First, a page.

Considerable thought must have gone into the planning and construction of the graves. The midwinter solstice would have marked an important turning point in the year - many similar monuments across the British Isles have a similar alignment with movements of the midwinter sun. Such sites can tell us about beliefs of past societies and how they understood their world.
The cairns’ burial chambers were cleared out long ago, but we can tell from similar monuments that only one or two people would have been buried in each cairn. It would have taken a large number of people to build the Clava Cairns, indicating that these were perhaps resting places for important individuals.

Clava Cairn

Clava Cairn

Clava cairns

Clava cairns

Clava Cairns

Clava Cairns

Clava Cairns

Clava Cairns

Cairngorms National Park
The Cairngorms National Park covers an area of 4,528 square kilometres and is the largest national park in the UK. The mountain range of the Cairngorms lies at the heart of the national park, but forms only one part of it. Hill ranges, such as the Angus Glens and the Monadhliath together with lower areas such as Strathspey and upper Deeside, make up the rest. Three major rivers rise in the park: the Spey, the Dee, and the Don. The Spey, which is the second longest river in Scotland, rises in the Monadhliath, whilst the Dee and the Don both rise in the Cairngorms themselves.
It has a resident population of around 18,000 and welcomes almost 2 million tourist eat year. It's also a haven for British wildlife and has the only population of Reindeer in the UK. They now roam the high Cairngorms, after being re-introduced in 1952 by a Swedish herdsman. The herd is now stable at around 150 individuals.

Cairngorms scenery

Cairngorms scenery

Cairngorms scenery

Cairngorms scenery

Caledonian Canal
The canal connects the Scottish east coast at Inverness with the west coast at Corpach near Fort William. It runs some 60 miles (97 km) and reaches 106 feet above sea level. Only one third of the entire length is man-made, the rest being formed by Loch Dochfour, Loch Ness, Loch Oich and Loch Lochy. These lochs are located in the Great Glen, a geological fault in the Earth’s crust. There are 29 locks, four aqueducts and 10 bridges in the course of the canal.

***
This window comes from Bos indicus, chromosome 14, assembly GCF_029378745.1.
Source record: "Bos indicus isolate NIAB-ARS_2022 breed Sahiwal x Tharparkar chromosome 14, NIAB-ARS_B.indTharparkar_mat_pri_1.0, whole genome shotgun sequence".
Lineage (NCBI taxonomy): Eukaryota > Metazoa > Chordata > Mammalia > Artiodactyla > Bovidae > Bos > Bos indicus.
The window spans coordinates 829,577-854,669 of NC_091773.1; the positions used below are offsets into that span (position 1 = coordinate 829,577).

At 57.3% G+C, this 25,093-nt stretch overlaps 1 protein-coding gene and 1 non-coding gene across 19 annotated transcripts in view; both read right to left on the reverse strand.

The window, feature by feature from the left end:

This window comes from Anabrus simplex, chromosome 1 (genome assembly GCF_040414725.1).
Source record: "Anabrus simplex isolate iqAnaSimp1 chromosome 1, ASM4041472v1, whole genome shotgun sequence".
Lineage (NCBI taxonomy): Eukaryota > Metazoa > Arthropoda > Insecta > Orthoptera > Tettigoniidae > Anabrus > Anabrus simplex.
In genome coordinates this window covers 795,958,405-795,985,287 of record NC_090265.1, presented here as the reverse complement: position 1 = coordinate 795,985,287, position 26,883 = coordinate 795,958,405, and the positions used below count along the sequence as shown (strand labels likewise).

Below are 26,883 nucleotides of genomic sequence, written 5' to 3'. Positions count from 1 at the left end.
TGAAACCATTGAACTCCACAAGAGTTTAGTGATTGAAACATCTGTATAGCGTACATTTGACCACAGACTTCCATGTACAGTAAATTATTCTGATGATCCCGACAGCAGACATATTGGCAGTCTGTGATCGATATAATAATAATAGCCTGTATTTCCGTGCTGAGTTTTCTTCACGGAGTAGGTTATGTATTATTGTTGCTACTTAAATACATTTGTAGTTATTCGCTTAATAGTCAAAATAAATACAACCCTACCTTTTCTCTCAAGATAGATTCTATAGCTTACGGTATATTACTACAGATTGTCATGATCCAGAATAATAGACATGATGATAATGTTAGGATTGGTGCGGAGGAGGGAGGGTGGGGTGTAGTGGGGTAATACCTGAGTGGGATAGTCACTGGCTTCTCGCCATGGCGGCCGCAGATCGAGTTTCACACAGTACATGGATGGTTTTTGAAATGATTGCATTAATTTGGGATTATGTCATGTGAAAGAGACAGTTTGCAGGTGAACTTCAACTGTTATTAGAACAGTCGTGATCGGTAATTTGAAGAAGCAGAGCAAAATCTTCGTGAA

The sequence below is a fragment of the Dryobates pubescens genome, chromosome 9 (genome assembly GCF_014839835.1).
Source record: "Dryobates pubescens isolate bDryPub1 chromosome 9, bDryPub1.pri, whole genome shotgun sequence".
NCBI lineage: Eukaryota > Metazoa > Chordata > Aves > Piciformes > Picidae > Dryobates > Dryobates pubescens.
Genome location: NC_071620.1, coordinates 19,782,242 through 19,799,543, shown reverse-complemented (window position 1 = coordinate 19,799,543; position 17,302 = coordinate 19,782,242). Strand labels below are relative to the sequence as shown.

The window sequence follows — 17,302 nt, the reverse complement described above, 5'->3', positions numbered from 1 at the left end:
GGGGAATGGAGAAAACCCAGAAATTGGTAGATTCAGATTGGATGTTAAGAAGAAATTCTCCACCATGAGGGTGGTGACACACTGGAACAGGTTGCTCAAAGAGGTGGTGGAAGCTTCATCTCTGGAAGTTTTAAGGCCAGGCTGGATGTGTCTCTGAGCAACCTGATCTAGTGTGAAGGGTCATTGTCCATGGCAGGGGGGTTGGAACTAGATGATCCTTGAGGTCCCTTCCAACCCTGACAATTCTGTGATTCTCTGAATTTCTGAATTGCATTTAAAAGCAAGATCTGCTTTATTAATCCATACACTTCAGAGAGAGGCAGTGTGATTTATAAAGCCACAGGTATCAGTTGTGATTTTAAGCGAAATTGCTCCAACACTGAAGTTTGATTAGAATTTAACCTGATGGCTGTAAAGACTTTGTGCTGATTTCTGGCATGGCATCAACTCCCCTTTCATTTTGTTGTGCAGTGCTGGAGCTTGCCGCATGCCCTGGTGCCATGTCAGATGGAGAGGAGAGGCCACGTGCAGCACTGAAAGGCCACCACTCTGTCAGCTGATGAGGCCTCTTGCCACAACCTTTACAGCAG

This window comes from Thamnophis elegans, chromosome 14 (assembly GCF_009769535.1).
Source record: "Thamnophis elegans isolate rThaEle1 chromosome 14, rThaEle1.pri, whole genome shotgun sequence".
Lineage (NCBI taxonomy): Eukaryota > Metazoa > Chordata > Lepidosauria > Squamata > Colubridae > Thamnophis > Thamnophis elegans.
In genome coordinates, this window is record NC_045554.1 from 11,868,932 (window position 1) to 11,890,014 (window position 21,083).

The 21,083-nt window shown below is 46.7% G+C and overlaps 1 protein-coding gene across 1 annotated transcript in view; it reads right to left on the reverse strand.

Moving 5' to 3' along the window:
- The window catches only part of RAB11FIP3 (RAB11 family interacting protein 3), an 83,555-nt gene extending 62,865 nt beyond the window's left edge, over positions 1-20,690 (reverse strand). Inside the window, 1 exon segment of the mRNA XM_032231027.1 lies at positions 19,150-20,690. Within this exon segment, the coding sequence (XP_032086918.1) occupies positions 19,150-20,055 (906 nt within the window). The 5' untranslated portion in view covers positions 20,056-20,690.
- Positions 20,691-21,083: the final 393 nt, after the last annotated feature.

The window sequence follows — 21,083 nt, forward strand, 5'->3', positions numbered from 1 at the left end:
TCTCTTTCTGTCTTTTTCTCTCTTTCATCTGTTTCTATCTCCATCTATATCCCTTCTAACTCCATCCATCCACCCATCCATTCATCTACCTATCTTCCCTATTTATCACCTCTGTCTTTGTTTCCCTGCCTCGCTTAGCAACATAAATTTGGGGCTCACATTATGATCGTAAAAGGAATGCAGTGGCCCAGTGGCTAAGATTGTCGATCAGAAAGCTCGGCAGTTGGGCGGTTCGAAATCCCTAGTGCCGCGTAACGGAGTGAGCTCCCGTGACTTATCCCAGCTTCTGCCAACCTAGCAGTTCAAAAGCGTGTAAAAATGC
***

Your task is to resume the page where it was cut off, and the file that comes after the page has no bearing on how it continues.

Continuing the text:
It was constructed in the early nineteenth century by Scottish engineer Thomas Telford, and cost £910,000.

Posted by MAd4travel 12:16 Archived in Scotland Comments (1)

UK Road Trip 2020 - South to North and Back-Scotland's NC500

Route: Scotland: Killin - Inverasdale - Lochinver - Farr Bay - Tain, Castletown - Inverness

semi-overcast 8 °C

OCTOBER 2020

NC500 Route

NC500 Route

During our travels we have been fortunate enough to go on many beautiful road trips, so when we heard that Scotland’s North Coast 500 (NC500) had been rated as the 2nd best coastal road trip in the world (Pacific Highway, USA - rated the 1st) we thought we should check it out. Anne also has an ambition to travel the whole coast of Britain and this was a good section to add to her achievements so far.
The NC500 is a 516-mile (830 km) scenic route around the north coast of Scotland, starting and ending at Inverness Castle. We planned to do the whole circuit but start from a different spot. With the challenge set, we left the village of Killin and drove north.